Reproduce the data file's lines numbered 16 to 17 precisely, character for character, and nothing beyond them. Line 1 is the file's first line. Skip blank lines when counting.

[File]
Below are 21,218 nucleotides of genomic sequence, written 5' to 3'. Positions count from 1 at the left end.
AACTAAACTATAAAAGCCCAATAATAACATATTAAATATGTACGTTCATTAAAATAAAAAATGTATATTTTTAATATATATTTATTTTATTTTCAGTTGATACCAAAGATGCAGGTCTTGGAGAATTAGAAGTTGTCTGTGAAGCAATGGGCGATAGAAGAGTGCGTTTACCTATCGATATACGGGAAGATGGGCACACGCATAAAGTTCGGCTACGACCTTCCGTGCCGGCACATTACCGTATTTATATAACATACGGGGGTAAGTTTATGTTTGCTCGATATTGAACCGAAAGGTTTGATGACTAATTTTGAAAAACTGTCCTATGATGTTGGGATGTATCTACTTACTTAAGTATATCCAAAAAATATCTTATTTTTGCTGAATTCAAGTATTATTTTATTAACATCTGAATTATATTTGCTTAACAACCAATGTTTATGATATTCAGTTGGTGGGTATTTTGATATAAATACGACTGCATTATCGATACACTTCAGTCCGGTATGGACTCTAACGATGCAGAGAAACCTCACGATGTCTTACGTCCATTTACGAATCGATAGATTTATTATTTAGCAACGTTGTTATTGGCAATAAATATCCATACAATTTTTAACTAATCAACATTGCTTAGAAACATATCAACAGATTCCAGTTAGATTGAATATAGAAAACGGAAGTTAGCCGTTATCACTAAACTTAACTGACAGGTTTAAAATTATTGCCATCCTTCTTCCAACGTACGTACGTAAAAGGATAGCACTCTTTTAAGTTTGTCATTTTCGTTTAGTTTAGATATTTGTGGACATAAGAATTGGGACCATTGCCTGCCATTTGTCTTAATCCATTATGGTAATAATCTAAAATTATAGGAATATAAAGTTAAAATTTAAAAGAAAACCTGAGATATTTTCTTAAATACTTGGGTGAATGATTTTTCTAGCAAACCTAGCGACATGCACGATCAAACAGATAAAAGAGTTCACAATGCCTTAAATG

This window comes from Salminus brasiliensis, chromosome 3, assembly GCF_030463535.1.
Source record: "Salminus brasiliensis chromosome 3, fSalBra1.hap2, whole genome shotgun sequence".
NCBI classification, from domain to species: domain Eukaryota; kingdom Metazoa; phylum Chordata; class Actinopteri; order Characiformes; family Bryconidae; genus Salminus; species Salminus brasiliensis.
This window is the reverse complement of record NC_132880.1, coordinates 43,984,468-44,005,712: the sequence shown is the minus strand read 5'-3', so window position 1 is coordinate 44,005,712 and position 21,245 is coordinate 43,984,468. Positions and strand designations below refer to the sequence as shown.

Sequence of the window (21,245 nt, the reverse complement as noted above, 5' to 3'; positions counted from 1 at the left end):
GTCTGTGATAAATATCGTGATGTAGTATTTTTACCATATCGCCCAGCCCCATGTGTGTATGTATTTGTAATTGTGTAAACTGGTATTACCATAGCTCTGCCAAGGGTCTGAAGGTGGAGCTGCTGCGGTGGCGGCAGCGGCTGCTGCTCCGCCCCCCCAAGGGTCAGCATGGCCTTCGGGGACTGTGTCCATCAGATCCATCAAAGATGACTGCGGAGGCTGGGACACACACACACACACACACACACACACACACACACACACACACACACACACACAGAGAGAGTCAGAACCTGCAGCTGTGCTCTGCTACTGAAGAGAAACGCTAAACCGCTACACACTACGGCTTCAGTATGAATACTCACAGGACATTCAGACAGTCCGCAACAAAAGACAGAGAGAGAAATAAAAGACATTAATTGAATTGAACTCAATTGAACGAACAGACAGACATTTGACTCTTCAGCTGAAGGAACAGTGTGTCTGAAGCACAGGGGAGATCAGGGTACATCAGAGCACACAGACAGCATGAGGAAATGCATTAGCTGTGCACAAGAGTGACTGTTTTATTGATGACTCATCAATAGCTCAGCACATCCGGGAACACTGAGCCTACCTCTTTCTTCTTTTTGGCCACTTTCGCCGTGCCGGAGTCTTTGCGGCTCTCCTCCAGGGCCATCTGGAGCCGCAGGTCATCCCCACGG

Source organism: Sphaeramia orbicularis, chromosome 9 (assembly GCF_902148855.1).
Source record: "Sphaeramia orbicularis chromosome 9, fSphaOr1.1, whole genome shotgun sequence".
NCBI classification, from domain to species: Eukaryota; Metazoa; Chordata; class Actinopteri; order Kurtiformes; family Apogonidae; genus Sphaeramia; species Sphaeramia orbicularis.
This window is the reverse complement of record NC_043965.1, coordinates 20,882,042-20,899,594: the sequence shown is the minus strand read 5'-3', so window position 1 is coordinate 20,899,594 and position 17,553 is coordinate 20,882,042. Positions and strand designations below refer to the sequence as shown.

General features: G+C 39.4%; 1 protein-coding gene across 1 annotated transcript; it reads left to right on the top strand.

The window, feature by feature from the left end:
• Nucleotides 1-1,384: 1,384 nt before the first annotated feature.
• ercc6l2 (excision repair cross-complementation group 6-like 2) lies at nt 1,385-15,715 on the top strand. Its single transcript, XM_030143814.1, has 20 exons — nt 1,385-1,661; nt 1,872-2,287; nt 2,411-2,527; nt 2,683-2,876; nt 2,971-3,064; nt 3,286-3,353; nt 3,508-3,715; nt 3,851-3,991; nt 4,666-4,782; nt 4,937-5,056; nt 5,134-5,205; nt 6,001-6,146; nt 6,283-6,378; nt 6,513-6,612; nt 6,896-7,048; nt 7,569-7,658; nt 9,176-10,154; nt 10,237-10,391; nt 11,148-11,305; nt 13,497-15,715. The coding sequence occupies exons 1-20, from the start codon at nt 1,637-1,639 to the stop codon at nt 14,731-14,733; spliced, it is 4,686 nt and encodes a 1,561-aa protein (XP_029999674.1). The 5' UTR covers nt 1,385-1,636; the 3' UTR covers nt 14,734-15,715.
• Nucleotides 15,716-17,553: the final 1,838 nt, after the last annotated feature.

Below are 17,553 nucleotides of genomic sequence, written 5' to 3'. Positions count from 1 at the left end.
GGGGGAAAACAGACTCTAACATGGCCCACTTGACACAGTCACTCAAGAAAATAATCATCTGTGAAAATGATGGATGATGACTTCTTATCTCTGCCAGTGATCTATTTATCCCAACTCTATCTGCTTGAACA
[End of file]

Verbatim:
• ercc6l2 (excision repair cross-complementation group 6-like 2) lies at nt 1,385-15,715 on the top strand. Its single transcript, XM_030143814.1, has 20 exons — nt 1,385-1,661; nt 1,872-2,287; nt 2,411-2,527; nt 2,683-2,876; nt 2,971-3,064; nt 3,286-3,353; nt 3,508-3,715; nt 3,851-3,991; nt 4,666-4,782; nt 4,937-5,056; nt 5,134-5,205; nt 6,001-6,146; nt 6,283-6,378; nt 6,513-6,612; nt 6,896-7,048; nt 7,569-7,658; nt 9,176-10,154; nt 10,237-10,391; nt 11,148-11,305; nt 13,497-15,715. The coding sequence occupies exons 1-20, from the start codon at nt 1,637-1,639 to the stop codon at nt 14,731-14,733; spliced, it is 4,686 nt and encodes a 1,561-aa protein (XP_029999674.1). The 5' UTR covers nt 1,385-1,636; the 3' UTR covers nt 14,734-15,715.
• Nucleotides 15,716-17,553: the final 1,838 nt, after the last annotated feature.